A mother's back is turned to her three small children while she searches deep in a car trunk for something out of view. Behind her, one of her children spins around a loading zone sign, while her baby brother picks at cracks in the sidewalk outside a boarded-up building, and their toddler sister clutches a purse as she crosses the street alone. The scene is ominous yet strangely carefree — if trouble is on the horizon, it hasn't happened yet.
Julie Blackmon's photographs, including "Loading Zone," suggest a delicate balance between freedom and responsibility, chaos and order. They provide a glimpse into the artist's world and, sometimes, right into her backyard.
The phrase "everyday fantastic" refers to the extraordinary things that we sometimes find in ordinary details of day-to-day life. Children populate Blackmon's photographs, with occasional glimpses of parents or other adults. The locations — screened-in porches, dark-paneled stairways and blacktop driveways — are more like characters playing a role.
In "Hair" (44 inches square), for example, a girl stands on the bottom step of a staircase with a hairbrush in one hand. Perhaps the need to keep brushing her waist-length blond hair explains the fearful look in her eyes. Or it could be related to the just-out-of-sight figure in the closet (a sibling?) or to another figure, also partly hidden, above her on the second floor. The stairs seem to be a gateway, with safety located neither above nor below.
A blacktop driveway plays a prominent role in the 44-by-58-inch "Stock Tank." Two kids in their swimsuits lie on the blacktop, a few feet away from a swimming pool in which five kids swim underwater like a circle of sharks. The point of view, from high overhead, exaggerates a sense of menace in the otherwise pleasant scene. So does the fact that children are swimming with no adults in sight — and, yeah, those kids on the blacktop might be frying in the sun.
The photographs were all taken from 2008 to 2016 in Springfield, Mo., where Blackmon grew up as the oldest of nine children and where she and her husband have raised their three kids. Blackmon studied art education and photography at Missouri State University but didn't return to photography until she was 35.
"Life happens. You have kids," she explained in a phone conversation. "Then we moved into this old fixer-upper, which had an old darkroom. It was the first photography studio in Springfield."
Initially, Blackmon's motive was simple: "to make black-and-white photos of my kids to hang over the couch, à la Pottery Barn. Eventually, I started taking photos during that magic hour in the evening."
Among many things Blackmon began studying were 17th-century Dutch genre painters. She was enamored of the colors, the titles and the narratives. Jan Steen, whose paintings are filled with the chaos of big families, was an inspiration for Blackmon's own domestic narrative.
"I started thinking about how I could capture how much has stayed the same, how much has changed," she said. "It made me think of my own life, my own childhood. How could I do my own updated take on these old paintings?"
Blackmon starting out photographing her own children, along with her nieces and nephews. (Her youngest child is now 18.) Over time, that group has expanded. "I have a unique situation in that the kids I'm shooting have been doing that their whole lives," she said. "They have this perfect fusion of doing what I tell them and doing something else."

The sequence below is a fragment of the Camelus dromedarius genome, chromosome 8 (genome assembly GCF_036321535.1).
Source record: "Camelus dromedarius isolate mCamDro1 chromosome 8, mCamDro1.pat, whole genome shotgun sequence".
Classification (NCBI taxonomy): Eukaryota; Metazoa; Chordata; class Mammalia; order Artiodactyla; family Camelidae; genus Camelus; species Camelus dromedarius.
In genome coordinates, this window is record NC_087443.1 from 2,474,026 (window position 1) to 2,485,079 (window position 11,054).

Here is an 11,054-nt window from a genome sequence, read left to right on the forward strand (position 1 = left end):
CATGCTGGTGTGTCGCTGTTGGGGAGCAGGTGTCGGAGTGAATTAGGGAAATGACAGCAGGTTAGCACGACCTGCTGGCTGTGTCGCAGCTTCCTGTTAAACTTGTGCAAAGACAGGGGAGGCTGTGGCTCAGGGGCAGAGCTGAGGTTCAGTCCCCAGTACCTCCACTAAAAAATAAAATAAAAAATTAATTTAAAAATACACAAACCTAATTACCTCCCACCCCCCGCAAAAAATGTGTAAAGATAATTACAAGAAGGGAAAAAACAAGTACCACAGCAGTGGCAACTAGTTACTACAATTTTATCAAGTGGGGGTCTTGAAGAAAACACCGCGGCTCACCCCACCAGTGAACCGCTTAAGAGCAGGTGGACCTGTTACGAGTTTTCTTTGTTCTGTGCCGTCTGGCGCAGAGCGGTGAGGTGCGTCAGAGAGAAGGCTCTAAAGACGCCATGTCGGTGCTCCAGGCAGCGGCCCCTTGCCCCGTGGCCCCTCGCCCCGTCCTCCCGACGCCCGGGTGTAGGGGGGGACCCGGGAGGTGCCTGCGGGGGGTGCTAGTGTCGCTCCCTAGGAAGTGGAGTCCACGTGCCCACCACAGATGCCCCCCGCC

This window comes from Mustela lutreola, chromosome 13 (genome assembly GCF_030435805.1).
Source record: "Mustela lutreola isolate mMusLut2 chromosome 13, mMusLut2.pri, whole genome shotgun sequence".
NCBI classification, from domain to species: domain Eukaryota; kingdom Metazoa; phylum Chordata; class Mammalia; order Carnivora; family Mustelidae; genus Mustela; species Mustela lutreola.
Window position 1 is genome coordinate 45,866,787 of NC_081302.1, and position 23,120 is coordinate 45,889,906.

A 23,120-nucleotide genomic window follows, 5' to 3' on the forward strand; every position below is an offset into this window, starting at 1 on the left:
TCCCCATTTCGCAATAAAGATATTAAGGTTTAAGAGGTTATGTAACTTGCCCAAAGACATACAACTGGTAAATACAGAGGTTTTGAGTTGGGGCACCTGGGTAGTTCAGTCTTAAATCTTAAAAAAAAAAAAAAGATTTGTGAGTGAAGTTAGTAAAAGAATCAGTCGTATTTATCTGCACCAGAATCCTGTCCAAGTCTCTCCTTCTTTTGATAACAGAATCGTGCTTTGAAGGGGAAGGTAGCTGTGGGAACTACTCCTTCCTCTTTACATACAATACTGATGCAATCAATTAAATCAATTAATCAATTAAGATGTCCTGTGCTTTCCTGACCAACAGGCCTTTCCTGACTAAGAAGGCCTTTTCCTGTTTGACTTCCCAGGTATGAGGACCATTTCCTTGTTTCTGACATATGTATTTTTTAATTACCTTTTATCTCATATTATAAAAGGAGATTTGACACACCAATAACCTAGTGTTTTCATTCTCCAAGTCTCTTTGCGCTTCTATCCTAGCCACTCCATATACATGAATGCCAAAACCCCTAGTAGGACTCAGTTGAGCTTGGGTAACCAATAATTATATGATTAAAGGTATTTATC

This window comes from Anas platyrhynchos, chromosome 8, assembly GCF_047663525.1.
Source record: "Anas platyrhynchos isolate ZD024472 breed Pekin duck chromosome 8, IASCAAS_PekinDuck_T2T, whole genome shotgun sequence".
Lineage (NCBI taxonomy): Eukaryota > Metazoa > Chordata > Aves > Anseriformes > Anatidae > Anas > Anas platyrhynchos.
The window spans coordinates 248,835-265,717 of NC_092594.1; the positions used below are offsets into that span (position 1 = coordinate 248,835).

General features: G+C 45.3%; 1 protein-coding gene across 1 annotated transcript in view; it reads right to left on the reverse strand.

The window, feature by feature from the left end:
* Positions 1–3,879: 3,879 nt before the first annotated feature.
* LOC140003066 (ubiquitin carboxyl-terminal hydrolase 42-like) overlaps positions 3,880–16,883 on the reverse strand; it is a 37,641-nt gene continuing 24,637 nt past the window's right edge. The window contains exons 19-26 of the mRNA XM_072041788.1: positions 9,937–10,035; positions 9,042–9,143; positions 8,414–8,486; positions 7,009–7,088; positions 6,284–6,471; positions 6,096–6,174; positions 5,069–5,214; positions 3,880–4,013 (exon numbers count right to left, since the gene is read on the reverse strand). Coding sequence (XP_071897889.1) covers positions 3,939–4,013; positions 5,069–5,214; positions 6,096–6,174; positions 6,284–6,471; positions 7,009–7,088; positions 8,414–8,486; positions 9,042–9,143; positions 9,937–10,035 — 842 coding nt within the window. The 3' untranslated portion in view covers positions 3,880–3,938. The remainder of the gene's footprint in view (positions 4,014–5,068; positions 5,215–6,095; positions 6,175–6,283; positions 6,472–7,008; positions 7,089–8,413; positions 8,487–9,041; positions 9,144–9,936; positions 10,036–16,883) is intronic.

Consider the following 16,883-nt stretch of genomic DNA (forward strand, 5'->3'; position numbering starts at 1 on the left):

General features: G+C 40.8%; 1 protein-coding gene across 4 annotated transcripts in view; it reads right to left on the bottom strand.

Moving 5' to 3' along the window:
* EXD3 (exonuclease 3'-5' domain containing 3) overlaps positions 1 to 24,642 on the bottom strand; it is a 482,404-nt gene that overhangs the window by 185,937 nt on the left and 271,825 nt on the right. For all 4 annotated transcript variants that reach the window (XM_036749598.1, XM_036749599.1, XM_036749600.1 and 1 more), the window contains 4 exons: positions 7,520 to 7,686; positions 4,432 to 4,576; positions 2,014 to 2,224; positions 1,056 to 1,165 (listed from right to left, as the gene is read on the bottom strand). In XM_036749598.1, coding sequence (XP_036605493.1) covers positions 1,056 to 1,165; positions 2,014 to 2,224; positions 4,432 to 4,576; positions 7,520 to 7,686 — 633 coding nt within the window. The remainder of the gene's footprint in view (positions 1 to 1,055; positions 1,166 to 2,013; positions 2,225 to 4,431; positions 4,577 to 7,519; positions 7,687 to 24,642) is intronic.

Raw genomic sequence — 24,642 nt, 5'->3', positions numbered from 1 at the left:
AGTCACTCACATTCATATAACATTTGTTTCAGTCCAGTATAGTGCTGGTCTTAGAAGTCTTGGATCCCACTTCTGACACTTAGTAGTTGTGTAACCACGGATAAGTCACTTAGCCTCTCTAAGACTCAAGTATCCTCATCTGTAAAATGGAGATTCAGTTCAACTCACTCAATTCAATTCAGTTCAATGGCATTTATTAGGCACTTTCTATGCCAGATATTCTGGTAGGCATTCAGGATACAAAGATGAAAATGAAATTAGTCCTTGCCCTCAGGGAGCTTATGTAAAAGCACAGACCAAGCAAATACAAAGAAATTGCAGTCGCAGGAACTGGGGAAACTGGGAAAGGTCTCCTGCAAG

Behind the camera, Blackmon is very much the director: choosing locations (often her house or that of a sibling), then adding a piece of furniture, a painting on a wall, toys, hamsters. "I like the control of figuring out what goes where," Blackmon says, "but it mostly needs to be done on the actual set where I'm shooting."
Everything about these photographs is intentional, even when serendipity rules the day. Well-curated choices and detailed planning only go so far when people are added to the photo shoot, especially children. That's why it's so important that "They're comfortable with what I'm doing without being self-aware," Blackmon said. "I can't work that miracle."
In Blackmon's photographs, children live, play, grow bored, make up stories, act them out and play some more, as if unaware of the camera. Her willingness to relinquish control and allow for happenstance makes her work truthful and wonderful. She likens it to fiction, which often tells the truth better than reality.
In addition to the 17th-century masters, Blackmon credits more recent artists, including Edward Hopper, Norman Rockwell and Balthus, as sources of inspiration. Like many of Hopper's paintings, Blackmon's images are open-ended. The viewer is part voyeur, part participant, building a story of their own from Blackmon's mise-en-scène.
Hood Museum of Art director John Stomberg compared her images to the interiors in Hopper's paintings, saying, "There is personal poetry in these rooms." In Blackmon's "Night Windows" (44 by 57 inches), viewers peer inside an apartment. There, a man is pouring a drink and seems about to engage in more than conversation with a woman, who appears to be naked on a bed. An exterior wall partially blocks our view of her, so certainty remains elusive. The description of this scene could be that of a Hopper painting, but it's a Blackmon photograph.
A whiff of nostalgia inhabits these images, but they also make us question memory and history. What has changed? Is it better? Why, and for whom?
It's difficult to pinpoint the time period of these photographs by their settings alone or by the people in them, yet they are contemporary. The scenes create the sense of a past era — perhaps the 1950s or '60s — while objects such as a FedEx van serve as 21st-century validations. Having spent a lifetime in Missouri, Blackmon is not nostalgic for a place, but she may yearn for a time that she can catch and release.